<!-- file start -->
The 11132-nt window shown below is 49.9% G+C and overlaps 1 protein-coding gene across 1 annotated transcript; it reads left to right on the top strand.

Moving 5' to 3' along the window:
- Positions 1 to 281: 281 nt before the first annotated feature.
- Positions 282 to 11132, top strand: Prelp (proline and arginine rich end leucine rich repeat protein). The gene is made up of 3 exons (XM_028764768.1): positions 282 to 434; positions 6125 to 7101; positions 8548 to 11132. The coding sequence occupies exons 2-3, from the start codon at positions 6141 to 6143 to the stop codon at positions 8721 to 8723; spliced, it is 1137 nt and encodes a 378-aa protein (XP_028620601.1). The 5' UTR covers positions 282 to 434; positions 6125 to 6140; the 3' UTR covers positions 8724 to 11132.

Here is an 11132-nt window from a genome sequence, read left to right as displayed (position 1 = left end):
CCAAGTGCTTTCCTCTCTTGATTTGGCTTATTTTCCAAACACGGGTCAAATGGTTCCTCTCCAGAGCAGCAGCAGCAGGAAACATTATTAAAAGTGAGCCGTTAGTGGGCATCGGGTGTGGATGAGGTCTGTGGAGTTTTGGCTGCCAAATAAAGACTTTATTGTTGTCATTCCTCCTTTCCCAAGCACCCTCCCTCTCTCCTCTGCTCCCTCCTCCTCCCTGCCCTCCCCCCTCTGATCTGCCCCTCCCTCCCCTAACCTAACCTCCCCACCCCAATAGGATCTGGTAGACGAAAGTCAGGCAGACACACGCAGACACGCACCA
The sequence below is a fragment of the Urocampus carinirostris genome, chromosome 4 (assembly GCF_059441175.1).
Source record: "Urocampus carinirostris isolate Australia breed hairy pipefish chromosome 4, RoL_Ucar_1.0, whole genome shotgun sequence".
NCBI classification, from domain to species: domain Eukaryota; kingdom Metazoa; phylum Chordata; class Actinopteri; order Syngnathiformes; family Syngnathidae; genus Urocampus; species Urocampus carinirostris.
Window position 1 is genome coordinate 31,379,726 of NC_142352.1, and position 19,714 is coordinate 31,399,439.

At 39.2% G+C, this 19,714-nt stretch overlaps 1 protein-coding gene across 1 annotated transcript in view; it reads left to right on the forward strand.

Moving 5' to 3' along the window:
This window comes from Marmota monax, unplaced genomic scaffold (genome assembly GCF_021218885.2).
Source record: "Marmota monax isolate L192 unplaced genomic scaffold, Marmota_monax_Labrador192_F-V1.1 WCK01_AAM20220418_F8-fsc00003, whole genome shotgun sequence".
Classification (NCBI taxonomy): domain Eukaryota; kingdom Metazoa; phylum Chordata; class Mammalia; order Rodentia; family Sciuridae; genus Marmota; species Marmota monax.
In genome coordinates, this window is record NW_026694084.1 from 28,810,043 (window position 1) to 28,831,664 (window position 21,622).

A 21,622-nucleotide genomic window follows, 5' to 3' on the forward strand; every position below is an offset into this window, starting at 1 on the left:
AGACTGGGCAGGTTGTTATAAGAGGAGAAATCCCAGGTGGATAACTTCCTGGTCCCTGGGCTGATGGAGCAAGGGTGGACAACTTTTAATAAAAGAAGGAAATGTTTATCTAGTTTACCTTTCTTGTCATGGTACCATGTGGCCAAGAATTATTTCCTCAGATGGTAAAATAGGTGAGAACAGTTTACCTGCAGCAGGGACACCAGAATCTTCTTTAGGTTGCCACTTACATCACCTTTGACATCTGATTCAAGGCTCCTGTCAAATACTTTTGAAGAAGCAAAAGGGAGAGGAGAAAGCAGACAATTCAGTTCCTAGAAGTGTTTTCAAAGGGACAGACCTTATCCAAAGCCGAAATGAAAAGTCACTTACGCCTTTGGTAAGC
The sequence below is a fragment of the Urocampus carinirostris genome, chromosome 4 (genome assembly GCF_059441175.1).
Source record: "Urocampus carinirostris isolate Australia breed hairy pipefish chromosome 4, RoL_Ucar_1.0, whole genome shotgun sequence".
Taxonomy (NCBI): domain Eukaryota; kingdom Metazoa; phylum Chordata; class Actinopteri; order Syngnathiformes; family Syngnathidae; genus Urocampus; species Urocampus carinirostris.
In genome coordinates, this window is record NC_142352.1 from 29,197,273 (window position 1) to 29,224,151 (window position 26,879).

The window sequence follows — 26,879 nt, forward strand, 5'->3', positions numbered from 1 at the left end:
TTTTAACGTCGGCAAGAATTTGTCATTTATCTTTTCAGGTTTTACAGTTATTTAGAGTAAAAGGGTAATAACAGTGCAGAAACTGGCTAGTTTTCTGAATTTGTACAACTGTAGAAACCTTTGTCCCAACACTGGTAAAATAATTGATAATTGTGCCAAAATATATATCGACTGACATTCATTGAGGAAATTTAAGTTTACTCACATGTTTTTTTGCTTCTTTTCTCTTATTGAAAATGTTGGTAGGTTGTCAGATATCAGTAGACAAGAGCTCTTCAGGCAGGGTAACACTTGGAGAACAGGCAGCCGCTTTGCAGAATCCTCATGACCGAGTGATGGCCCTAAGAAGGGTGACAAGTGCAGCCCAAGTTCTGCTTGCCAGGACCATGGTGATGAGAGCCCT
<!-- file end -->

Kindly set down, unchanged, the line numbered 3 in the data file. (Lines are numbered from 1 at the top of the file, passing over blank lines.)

- Positions 1 to 281: 281 nt before the first annotated feature.